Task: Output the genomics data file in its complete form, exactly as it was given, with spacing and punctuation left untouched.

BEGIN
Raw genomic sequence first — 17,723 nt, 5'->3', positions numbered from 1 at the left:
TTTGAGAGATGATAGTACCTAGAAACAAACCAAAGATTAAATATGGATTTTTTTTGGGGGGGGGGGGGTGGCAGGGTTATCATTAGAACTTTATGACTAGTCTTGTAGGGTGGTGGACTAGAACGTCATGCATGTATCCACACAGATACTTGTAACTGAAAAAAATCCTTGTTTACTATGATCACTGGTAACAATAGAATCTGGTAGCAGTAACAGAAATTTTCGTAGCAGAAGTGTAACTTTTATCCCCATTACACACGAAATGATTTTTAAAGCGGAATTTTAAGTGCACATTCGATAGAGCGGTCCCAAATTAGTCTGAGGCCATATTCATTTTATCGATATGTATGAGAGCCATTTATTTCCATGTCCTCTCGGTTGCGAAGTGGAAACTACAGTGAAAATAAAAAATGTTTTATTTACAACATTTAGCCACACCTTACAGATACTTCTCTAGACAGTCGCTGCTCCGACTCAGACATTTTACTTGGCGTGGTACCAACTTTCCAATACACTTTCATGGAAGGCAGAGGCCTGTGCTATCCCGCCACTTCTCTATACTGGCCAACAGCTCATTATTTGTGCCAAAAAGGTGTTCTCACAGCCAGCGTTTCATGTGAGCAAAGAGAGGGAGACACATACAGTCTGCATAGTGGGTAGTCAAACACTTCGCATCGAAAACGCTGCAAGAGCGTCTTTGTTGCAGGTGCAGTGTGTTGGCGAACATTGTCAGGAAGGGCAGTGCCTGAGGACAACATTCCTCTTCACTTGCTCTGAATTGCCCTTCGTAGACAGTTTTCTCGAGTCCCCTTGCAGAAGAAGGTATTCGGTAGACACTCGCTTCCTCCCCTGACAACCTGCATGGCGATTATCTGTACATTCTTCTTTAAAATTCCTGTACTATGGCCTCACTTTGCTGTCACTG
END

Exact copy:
Raw genomic sequence first — 17,723 nt, 5'->3', positions numbered from 1 at the left:
TTTGAGAGATGATAGTACCTAGAAACAAACCAAAGATTAAATATGGATTTTTTTTGGGGGGGGGGGGGTGGCAGGGTTATCATTAGAACTTTATGACTAGTCTTGTAGGGTGGTGGACTAGAACGTCATGCATGTATCCACACAGATACTTGTAACTGAAAAAAATCCTTGTTTACTATGATCACTGGTAACAATAGAATCTGGTAGCAGTAACAGAAATTTTCGTAGCAGAAGTGTAACTTTTATCCCCATTACACACGAAATGATTTTTAAAGCGGAATTTTAAGTGCACATTCGATAGAGCGGTCCCAAATTAGTCTGAGGCCATATTCATTTTATCGATATGTATGAGAGCCATTTATTTCCATGTCCTCTCGGTTGCGAAGTGGAAACTACAGTGAAAATAAAAAATGTTTTATTTACAACATTTAGCCACACCTTACAGATACTTCTCTAGACAGTCGCTGCTCCGACTCAGACATTTTACTTGGCGTGGTACCAACTTTCCAATACACTTTCATGGAAGGCAGAGGCCTGTGCTATCCCGCCACTTCTCTATACTGGCCAACAGCTCATTATTTGTGCCAAAAAGGTGTTCTCACAGCCAGCGTTTCATGTGAGCAAAGAGAGGGAGACACATACAGTCTGCATAGTGGGTAGTCAAACACTTCGCATCGAAAACGCTGCAAGAGCGTCTTTGTTGCAGGTGCAGTGTGTTGGCGAACATTGTCAGGAAGGGCAGTGCCTGAGGACAACATTCCTCTTCACTTGCTCTGAATTGCCCTTCGTAGACAGTTTTCTCGAGTCCCCTTGCAGAAGAAGGTATTCGGTAGACACTCGCTTCCTCCCCTGACAACCTGCATGGCGATTATCTGTACATTCTTCTTTAAAATTCCTGTACTATGGCCTCACTTTGCTGTCACTG